DRM rules, resham,fesham, resham, fesham. I had to equip this machine with Vista because of the specific need of a business package I use for Vista's intact Windows explorer shell extensions, which MS broke in 7 and have apparently no intention of repairing. When I discovered Vista's DRM limitations I was *very* hacked off. That said there are 4 other machines here that don't suffer from the problem, but what a deal breaker that could be. (All of the machines here have a higher Dolby rating than my entertainment kit to my disgust.) Your comments on NVIDIA compatibility are interesting . I guess these things will probably converge. I don't know if this is a good thing or not. The thought of ending up with a TV that has no software firewall distresses me, as does the thought of a PC operated TV. (Likewise with mobile phones; HD/DTS developments there are racing away.) There is a second router for the lounge downstairs now. This is way beyond the dreams that I had when I used Windows 2x. Your comments about neighbours provoked laughter. My sub (which is above knee height) is rated for about 450 watts RMS, and is violent even when set to -10. Fortunately my house is detached; I can make everything in it vibrate if I choose. Sometimes, the morning after a good session I find things that have moved. :-) However, one night my neighbour - who's got similar kit - came back when I was watching a film and sent me this text "WTF are you watching in there mate? WW3?". (Even though these are modern, sound proofed houses.) I don't play it loudly too often as it tends to hurt my eyes. Worse still, one hot summer I forgot to close a lounge window, and my other neighbours reluctantly shared a film with me. I think it was Behind enemy lines, and I always turn the volume up for the spectacular bits. Doghouse. :-0
so I could have 7 speakers if I so desired, but I remember reading that 5.1 is dynamic and the number of speakers may not be critical, especially if they are at least two speakers rated for 5.1. My cable ready PC does not allow optical or digital output from the sound card, because of DRM rules; so I rely on the HDMI standard to output the sound from the ATI graphics adapter card. I have found that it is very difficult to get NVIDIA graphics adapters to work properly with HDMI. I leave my power setting in Windows to the most saving configuration, and this has a result of barely a blip on my power bill. Electicity is expensive around here, so I was sensitive to the issue. I had driver issues with this at first, but not since Vista SP2. Now things are pretty seamless. Some folks would be irritated at the graphics shut down as often as I set it, but like you said the fan will run all the time if I don't set it to shut down after several minutes of disuse. I have become very used to this, just as the old screen savers operated. As previously mentioned, depending on the movie I download and how new it is; I may get plain stereo or full surround sound, depending on what standard the producers put into the project. I let my HTS take care of the amplification and six speakers seem to work just fine. That is how many came with the unit(Samsung). Two right and left, one center, a big woofer, and two surround speakers on wireless. I have to be careful not to blow the neighbors away, because it has a 1200 watt amp in it. The big woofer pretty much rattles the windows on low frequency affects.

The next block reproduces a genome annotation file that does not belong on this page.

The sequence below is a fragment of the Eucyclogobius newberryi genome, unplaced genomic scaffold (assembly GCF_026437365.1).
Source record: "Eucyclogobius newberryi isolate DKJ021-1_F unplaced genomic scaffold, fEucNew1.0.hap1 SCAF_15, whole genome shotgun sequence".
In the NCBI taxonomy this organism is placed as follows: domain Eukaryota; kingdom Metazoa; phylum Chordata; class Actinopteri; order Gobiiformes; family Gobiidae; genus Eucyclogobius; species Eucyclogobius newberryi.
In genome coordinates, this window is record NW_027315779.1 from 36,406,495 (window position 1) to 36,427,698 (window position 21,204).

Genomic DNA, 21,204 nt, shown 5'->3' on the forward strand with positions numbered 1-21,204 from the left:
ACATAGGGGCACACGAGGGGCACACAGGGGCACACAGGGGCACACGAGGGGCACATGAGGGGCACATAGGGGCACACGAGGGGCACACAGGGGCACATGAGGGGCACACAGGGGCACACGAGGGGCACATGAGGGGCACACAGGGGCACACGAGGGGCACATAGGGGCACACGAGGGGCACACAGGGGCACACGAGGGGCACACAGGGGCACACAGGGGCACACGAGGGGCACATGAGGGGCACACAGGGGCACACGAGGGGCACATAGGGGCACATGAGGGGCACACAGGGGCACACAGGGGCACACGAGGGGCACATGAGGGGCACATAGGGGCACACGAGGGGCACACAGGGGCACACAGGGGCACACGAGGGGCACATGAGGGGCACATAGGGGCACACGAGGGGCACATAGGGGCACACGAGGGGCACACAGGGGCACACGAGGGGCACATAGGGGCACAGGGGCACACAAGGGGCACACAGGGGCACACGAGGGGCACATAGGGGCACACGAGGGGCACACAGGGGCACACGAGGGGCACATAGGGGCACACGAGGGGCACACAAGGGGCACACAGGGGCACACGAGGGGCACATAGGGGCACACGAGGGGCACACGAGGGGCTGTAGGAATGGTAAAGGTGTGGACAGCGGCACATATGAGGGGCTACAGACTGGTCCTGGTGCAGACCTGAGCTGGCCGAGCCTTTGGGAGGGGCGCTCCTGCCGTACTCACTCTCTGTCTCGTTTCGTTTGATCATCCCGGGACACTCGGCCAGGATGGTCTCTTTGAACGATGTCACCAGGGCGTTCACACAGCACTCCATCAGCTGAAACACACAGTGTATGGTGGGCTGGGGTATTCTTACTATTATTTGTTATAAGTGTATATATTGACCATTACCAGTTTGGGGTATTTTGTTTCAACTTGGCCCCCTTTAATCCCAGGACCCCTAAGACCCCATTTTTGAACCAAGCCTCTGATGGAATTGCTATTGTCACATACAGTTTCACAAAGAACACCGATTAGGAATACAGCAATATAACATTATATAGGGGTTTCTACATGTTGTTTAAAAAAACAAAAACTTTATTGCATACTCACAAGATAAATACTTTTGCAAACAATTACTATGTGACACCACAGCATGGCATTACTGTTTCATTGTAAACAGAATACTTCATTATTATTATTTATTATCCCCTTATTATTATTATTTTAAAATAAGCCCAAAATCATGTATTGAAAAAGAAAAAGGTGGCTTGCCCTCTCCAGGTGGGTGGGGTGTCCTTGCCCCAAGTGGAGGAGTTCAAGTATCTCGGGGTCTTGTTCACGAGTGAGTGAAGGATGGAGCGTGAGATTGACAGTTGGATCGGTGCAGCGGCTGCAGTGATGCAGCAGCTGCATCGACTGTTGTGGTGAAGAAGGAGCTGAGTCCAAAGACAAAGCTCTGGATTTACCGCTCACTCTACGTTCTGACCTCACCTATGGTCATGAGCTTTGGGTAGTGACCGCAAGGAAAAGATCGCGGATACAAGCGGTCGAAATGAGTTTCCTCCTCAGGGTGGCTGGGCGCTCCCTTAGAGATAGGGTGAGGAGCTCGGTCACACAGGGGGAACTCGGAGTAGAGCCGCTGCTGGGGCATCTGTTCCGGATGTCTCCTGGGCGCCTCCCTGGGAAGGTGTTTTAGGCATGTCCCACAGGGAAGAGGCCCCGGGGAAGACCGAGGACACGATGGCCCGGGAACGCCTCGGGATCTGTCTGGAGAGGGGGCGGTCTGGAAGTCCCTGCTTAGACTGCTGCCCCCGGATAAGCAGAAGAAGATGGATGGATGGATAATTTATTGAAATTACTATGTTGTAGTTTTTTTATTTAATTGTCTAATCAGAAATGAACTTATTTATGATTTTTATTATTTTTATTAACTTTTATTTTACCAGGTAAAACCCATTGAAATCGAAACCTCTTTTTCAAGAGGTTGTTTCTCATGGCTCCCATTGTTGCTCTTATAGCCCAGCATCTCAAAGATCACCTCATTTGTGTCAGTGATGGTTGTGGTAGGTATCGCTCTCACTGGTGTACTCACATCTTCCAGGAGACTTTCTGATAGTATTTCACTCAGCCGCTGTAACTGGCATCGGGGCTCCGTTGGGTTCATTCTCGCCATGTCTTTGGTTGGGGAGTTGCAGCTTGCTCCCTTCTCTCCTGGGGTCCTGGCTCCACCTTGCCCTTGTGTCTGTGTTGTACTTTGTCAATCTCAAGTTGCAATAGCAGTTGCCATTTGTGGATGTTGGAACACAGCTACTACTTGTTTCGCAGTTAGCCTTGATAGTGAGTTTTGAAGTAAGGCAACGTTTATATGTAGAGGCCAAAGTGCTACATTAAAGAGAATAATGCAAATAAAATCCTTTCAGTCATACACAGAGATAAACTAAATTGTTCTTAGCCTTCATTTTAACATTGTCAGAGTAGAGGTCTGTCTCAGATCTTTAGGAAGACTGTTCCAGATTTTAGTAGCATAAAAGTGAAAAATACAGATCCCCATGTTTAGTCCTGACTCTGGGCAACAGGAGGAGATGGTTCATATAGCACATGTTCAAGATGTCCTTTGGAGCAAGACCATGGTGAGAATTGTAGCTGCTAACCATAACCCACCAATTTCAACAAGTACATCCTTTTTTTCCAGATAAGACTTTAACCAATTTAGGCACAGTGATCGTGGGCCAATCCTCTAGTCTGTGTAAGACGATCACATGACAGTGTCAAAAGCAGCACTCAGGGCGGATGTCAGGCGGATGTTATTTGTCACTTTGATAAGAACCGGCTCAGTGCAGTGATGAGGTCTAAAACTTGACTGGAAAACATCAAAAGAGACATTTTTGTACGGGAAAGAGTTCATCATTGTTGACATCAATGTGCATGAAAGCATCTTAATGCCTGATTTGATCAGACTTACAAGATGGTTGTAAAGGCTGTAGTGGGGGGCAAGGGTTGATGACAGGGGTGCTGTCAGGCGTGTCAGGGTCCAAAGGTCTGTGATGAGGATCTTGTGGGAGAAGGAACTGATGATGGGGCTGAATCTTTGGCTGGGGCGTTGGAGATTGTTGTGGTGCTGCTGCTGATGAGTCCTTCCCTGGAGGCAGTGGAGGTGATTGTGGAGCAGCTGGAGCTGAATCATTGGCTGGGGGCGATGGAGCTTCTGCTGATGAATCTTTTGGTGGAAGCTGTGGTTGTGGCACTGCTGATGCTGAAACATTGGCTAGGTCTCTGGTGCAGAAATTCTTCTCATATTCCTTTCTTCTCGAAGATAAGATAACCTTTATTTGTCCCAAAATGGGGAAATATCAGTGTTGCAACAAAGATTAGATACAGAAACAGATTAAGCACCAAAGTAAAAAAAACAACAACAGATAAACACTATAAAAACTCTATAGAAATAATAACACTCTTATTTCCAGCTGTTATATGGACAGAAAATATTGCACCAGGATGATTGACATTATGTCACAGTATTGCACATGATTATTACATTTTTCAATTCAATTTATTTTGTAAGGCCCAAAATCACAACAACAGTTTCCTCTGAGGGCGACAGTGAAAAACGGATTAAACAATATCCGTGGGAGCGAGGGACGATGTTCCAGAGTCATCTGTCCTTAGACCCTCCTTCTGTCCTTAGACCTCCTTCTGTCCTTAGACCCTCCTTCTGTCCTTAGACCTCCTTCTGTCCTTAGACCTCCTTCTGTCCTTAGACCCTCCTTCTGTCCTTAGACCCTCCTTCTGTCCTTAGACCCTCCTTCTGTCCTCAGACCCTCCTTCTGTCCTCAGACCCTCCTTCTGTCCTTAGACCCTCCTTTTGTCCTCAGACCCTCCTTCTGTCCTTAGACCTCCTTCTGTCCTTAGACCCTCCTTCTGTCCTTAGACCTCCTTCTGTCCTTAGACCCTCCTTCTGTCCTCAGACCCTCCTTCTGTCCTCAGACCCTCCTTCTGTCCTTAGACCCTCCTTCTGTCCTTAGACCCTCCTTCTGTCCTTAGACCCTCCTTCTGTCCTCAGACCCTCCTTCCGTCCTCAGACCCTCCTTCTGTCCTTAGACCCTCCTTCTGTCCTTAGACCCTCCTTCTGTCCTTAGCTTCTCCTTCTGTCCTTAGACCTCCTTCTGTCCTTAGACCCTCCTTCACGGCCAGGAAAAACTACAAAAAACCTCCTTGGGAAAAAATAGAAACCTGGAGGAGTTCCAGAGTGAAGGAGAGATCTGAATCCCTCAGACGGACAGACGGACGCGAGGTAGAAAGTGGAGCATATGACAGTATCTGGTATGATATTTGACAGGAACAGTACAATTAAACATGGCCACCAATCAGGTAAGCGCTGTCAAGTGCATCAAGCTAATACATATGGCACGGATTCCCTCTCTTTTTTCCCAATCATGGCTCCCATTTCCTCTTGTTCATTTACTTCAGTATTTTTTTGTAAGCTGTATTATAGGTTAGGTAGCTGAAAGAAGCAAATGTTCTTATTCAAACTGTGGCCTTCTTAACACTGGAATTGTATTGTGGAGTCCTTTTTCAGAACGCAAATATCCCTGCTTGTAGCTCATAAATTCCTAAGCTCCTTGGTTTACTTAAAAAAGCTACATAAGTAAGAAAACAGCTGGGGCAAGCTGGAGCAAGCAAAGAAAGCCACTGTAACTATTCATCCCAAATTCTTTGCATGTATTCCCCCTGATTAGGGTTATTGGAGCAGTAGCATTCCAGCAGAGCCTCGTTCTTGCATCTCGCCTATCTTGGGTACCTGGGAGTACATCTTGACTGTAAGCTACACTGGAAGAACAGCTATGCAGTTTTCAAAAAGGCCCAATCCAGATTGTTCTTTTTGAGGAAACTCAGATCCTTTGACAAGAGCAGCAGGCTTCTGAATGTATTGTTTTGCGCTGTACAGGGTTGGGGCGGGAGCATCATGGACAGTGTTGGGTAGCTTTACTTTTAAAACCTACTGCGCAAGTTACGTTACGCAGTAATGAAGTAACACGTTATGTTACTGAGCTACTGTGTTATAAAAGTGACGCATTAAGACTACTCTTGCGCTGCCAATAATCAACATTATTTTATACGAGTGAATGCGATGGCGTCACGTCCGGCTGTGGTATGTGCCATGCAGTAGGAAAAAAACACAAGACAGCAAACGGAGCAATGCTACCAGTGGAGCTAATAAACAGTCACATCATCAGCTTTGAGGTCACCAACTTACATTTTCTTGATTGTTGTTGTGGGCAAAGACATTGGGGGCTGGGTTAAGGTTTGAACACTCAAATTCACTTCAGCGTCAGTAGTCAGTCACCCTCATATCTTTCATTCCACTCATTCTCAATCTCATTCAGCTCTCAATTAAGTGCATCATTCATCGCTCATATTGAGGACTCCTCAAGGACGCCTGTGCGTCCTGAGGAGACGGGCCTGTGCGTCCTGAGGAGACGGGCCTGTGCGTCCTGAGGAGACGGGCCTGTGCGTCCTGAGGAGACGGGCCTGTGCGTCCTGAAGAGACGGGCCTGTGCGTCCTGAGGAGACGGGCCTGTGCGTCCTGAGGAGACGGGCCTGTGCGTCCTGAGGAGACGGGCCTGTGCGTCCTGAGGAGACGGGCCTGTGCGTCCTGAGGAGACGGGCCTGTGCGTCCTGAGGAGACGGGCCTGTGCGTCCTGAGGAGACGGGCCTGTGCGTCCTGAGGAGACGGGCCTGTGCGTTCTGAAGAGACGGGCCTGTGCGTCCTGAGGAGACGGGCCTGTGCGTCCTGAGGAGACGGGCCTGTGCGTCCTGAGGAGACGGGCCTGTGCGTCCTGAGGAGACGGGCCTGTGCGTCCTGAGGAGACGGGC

You tripped off a memory. When I was investigating a sound streamer a couple of years back I looked into Pinnacle/soundbridge who, ISTR, were bought up by Roku. The 5.1 sound is a surprise to me. I hadn't thought that far ahead, though now I think of it my PC does the latest thing. How many speakers does a system need I ask rhetorically. As to the PC/TV distinction and merging I am fascinated and appalled. I once told my Mac loving ex (she used them for a living, at one point as a medical illustrator, and in the job before that doing what a Mac does best; stretching male organs for porn mags!) that computers would manage the music collection, television, ovens, fridge-freezers, lighting, heating, curtains, security systems and more, but the actuality of using my PC to feed my television is a difficult thing for me. The energy question is what drives me, just at the point when the ban on coastal exploration is likely to bring peak oil to a head, when nuclear generation has in my country been run down, when coal mines have been closed prematurely, north sea oil is running low, and so on. (I live in a country which did not, for more than 30 years, have a coherent energy strategy.) Why so preoccupied about the energy problem in this context? The machine in front which I am currently sat burns a lot of juice. The GPU is bloody powerful and has fans built into it. The PSU has a 750W rating, and I am sure that just quad core part of the design is energy hungry, in spite of the energy friendly logo during boot up. Doesn't stop me from wastefully burning up energy to stream music downstairs. How many of us are there, doing these things? I will of course by an octo-core. Because it will be there.
but then I got a DVR media center PC, so it is just as well to watch Netflix etc. on it. I can't believe how well silverlight runs movies on IE8! The clarity rivals blu-ray! I don't even use media center per se because of this. The 5.1 sound is great through the HTS also! Some older flicks don't have the signal though. I run HDMI from the PC graphics adapter to the HDTV - then optical cable to the HTS for surround sound. For folks with a modern TV and no PC, Roku would be great.